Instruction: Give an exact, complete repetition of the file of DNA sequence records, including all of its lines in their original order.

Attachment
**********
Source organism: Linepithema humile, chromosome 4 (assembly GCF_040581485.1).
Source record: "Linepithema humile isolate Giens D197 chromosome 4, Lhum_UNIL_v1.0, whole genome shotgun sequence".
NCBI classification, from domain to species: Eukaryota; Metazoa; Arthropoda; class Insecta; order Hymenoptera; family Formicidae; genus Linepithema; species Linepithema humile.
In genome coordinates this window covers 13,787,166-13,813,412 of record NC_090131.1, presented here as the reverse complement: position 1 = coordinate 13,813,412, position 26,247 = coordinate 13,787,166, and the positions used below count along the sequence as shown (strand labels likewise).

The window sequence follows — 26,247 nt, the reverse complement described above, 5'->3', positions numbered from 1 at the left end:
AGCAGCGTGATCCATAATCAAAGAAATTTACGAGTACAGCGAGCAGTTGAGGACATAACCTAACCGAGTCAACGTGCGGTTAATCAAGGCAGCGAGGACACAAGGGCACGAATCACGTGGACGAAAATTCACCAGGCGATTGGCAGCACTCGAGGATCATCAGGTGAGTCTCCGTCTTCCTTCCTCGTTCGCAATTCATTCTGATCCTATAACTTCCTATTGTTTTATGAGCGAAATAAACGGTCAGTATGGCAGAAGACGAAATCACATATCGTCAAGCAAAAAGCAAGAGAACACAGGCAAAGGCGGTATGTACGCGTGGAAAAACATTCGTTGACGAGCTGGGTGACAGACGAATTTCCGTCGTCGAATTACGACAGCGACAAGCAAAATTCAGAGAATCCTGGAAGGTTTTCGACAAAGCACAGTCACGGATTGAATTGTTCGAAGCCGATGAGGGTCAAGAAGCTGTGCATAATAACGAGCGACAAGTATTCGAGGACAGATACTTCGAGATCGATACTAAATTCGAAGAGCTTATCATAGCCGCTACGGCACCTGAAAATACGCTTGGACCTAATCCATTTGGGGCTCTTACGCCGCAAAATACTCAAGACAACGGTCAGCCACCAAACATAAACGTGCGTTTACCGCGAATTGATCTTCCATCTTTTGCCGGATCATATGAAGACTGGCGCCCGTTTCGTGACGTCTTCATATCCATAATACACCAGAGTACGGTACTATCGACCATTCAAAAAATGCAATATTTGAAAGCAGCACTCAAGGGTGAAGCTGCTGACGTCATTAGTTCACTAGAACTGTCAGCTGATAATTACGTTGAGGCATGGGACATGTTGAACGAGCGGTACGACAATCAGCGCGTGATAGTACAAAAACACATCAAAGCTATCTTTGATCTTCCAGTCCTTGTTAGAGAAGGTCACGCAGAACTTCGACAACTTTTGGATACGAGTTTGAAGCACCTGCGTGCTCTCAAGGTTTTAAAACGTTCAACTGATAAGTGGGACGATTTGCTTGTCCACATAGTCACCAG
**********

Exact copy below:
Source organism: Linepithema humile, chromosome 4 (assembly GCF_040581485.1).
Source record: "Linepithema humile isolate Giens D197 chromosome 4, Lhum_UNIL_v1.0, whole genome shotgun sequence".
NCBI classification, from domain to species: Eukaryota; Metazoa; Arthropoda; class Insecta; order Hymenoptera; family Formicidae; genus Linepithema; species Linepithema humile.
In genome coordinates this window covers 13,787,166-13,813,412 of record NC_090131.1, presented here as the reverse complement: position 1 = coordinate 13,813,412, position 26,247 = coordinate 13,787,166, and the positions used below count along the sequence as shown (strand labels likewise).

The window sequence follows — 26,247 nt, the reverse complement described above, 5'->3', positions numbered from 1 at the left end:
AGCAGCGTGATCCATAATCAAAGAAATTTACGAGTACAGCGAGCAGTTGAGGACATAACCTAACCGAGTCAACGTGCGGTTAATCAAGGCAGCGAGGACACAAGGGCACGAATCACGTGGACGAAAATTCACCAGGCGATTGGCAGCACTCGAGGATCATCAGGTGAGTCTCCGTCTTCCTTCCTCGTTCGCAATTCATTCTGATCCTATAACTTCCTATTGTTTTATGAGCGAAATAAACGGTCAGTATGGCAGAAGACGAAATCACATATCGTCAAGCAAAAAGCAAGAGAACACAGGCAAAGGCGGTATGTACGCGTGGAAAAACATTCGTTGACGAGCTGGGTGACAGACGAATTTCCGTCGTCGAATTACGACAGCGACAAGCAAAATTCAGAGAATCCTGGAAGGTTTTCGACAAAGCACAGTCACGGATTGAATTGTTCGAAGCCGATGAGGGTCAAGAAGCTGTGCATAATAACGAGCGACAAGTATTCGAGGACAGATACTTCGAGATCGATACTAAATTCGAAGAGCTTATCATAGCCGCTACGGCACCTGAAAATACGCTTGGACCTAATCCATTTGGGGCTCTTACGCCGCAAAATACTCAAGACAACGGTCAGCCACCAAACATAAACGTGCGTTTACCGCGAATTGATCTTCCATCTTTTGCCGGATCATATGAAGACTGGCGCCCGTTTCGTGACGTCTTCATATCCATAATACACCAGAGTACGGTACTATCGACCATTCAAAAAATGCAATATTTGAAAGCAGCACTCAAGGGTGAAGCTGCTGACGTCATTAGTTCACTAGAACTGTCAGCTGATAATTACGTTGAGGCATGGGACATGTTGAACGAGCGGTACGACAATCAGCGCGTGATAGTACAAAAACACATCAAAGCTATCTTTGATCTTCCAGTCCTTGTTAGAGAAGGTCACGCAGAACTTCGACAACTTTTGGATACGAGTTTGAAGCACCTGCGTGCTCTCAAGGTTTTAAAACGTTCAACTGATAAGTGGGACGATTTGCTTGTCCACATAGTCACCAG